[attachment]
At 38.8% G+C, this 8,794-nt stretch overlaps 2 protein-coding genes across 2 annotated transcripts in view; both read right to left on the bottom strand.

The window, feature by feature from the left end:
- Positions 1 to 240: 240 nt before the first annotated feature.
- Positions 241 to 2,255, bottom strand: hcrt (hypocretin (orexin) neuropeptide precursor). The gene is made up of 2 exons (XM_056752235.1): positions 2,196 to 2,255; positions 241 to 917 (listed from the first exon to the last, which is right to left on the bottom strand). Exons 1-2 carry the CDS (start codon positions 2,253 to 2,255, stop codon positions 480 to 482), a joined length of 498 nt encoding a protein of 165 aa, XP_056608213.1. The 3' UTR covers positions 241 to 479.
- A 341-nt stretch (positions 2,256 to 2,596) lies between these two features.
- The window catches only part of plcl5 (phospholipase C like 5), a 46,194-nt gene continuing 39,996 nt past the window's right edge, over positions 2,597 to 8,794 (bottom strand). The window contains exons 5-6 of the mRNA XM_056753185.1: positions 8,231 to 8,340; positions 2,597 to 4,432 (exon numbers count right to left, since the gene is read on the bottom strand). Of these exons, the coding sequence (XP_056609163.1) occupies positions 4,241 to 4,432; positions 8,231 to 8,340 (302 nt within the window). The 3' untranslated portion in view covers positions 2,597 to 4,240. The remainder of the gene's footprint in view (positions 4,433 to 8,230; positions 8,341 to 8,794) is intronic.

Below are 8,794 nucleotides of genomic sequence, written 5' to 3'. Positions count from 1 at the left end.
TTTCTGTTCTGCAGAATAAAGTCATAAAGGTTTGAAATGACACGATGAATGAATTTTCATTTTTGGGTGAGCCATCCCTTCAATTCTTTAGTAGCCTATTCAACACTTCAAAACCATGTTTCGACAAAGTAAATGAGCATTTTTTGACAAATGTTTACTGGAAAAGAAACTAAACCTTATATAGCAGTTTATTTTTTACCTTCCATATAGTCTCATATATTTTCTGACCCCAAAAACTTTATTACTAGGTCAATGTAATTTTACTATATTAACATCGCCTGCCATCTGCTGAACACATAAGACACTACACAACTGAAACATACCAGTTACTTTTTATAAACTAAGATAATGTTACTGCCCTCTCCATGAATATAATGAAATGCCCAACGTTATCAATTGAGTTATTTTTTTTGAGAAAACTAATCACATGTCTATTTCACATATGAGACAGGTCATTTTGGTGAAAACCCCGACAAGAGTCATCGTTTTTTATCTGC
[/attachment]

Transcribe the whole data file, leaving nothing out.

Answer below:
At 38.8% G+C, this 8,794-nt stretch overlaps 2 protein-coding genes across 2 annotated transcripts in view; both read right to left on the bottom strand.

The window, feature by feature from the left end:
- Positions 1 to 240: 240 nt before the first annotated feature.
- Positions 241 to 2,255, bottom strand: hcrt (hypocretin (orexin) neuropeptide precursor). The gene is made up of 2 exons (XM_056752235.1): positions 2,196 to 2,255; positions 241 to 917 (listed from the first exon to the last, which is right to left on the bottom strand). Exons 1-2 carry the CDS (start codon positions 2,253 to 2,255, stop codon positions 480 to 482), a joined length of 498 nt encoding a protein of 165 aa, XP_056608213.1. The 3' UTR covers positions 241 to 479.
- A 341-nt stretch (positions 2,256 to 2,596) lies between these two features.
- The window catches only part of plcl5 (phospholipase C like 5), a 46,194-nt gene continuing 39,996 nt past the window's right edge, over positions 2,597 to 8,794 (bottom strand). The window contains exons 5-6 of the mRNA XM_056753185.1: positions 8,231 to 8,340; positions 2,597 to 4,432 (exon numbers count right to left, since the gene is read on the bottom strand). Of these exons, the coding sequence (XP_056609163.1) occupies positions 4,241 to 4,432; positions 8,231 to 8,340 (302 nt within the window). The 3' untranslated portion in view covers positions 2,597 to 4,240. The remainder of the gene's footprint in view (positions 4,433 to 8,230; positions 8,341 to 8,794) is intronic.

Below are 8,794 nucleotides of genomic sequence, written 5' to 3'. Positions count from 1 at the left end.
TTTCTGTTCTGCAGAATAAAGTCATAAAGGTTTGAAATGACACGATGAATGAATTTTCATTTTTGGGTGAGCCATCCCTTCAATTCTTTAGTAGCCTATTCAACACTTCAAAACCATGTTTCGACAAAGTAAATGAGCATTTTTTGACAAATGTTTACTGGAAAAGAAACTAAACCTTATATAGCAGTTTATTTTTTACCTTCCATATAGTCTCATATATTTTCTGACCCCAAAAACTTTATTACTAGGTCAATGTAATTTTACTATATTAACATCGCCTGCCATCTGCTGAACACATAAGACACTACACAACTGAAACATACCAGTTACTTTTTATAAACTAAGATAATGTTACTGCCCTCTCCATGAATATAATGAAATGCCCAACGTTATCAATTGAGTTATTTTTTTTGAGAAAACTAATCACATGTCTATTTCACATATGAGACAGGTCATTTTGGTGAAAACCCCGACAAGAGTCATCGTTTTTTATCTGC